Policy Resource

Arizona First Things First

Sep 1, 2017

First Things First was created in 2006, when voters passed a ballot initiative setting aside 80 cents from each pack of cigarettes sold in order to fund the expansion of health and education programs for children ages birth to five. Voters have repeatedly renewed their support for First Things First by rejecting propositions that would have dismantled the program and reallocated funds to the state general fund.

First Things First operates primarily at the community level, with 28 regional councils made up of local leaders who make programmatic and funding decisions for their areas. A statewide Early Childhood Development and Health Board oversees the councils and ensures funds are used effectively. Regional partnerships are allocated funds based on the number of children aged birth to five in their community, with extra consideration given for children living in poverty.

Through direct accountability and grassroots leadership, the First Things First program has thrived in supporting early care and learning in Arizona. Regional councils identify the specific needs of their communities and invest in programs and services that support quality child care and preschool, strengthening families and early literacy, preventative health, workforce development and training, and family and community awareness.

First Things First funds are being used to carry out several initiatives:

  • Kith and Kin programs - help relatives, neighbors and friends caring for young kids in their homes expand their skills working with young kids, including classes on brain development and early literacy.
  • Technical assistance to child care programs in areas such as dealing with behavioral challenges or promoting healthy habits in children; and, incentives to keep the best teachers working with our youngest kids.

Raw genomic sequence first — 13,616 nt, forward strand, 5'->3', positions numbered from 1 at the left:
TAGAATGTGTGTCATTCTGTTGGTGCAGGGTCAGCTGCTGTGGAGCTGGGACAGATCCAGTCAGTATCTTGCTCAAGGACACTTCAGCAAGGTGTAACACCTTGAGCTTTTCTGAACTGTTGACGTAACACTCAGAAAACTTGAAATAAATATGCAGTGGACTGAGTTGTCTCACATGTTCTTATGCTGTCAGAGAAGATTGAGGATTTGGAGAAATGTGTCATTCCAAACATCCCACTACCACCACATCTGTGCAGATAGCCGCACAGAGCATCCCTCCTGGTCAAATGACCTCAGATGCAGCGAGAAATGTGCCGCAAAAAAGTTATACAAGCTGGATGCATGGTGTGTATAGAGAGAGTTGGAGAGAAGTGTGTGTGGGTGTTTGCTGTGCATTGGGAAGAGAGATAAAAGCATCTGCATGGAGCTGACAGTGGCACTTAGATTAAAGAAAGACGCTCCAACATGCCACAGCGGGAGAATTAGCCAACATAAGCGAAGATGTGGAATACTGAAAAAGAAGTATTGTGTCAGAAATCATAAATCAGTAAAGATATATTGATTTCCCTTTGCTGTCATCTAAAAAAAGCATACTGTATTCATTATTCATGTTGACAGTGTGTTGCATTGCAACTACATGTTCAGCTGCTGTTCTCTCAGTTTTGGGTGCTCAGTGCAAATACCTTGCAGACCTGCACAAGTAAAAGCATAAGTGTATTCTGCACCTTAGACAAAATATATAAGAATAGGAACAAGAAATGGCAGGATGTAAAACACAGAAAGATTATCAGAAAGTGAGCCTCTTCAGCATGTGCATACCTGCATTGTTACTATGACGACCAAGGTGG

• Support for child care staff to attend college courses and earn degrees in early childhood.
  • Quality First program - partners with almost 900 regulated programs in child care centers, homes and schools to enhance early learning in areas proven to help children thrive.
  • Summer Transition to Kindergarten - exposes children who may not have had an opportunity to attend preschool to the routines of school and introduces them to the skills they will need to be successful in kindergarten.
  • Student scholarships - helps more families and young children access quality child care and preschool.

As outlined in the 2016 Annual Report, First Things First demonstrated the significant impact it has made in Arizona communities:

  • 72,058 newborn Parent Kits were provided to parents before they left the hospital with information about healthy parenting practices and how to support their baby’s early learning.
  • 9,250 infants, toddlers and preschoolers received scholarships to access safe, nurturing early learning programs while their parents worked.
  • 27,376 screenings were completed to detect vision, hearing and developmental issues in young kids and prevent learning challenges later on.
  • More than 232,000 families have accessed early childhood information, training or referrals through Family Resource Centers.

Updated July 2017.

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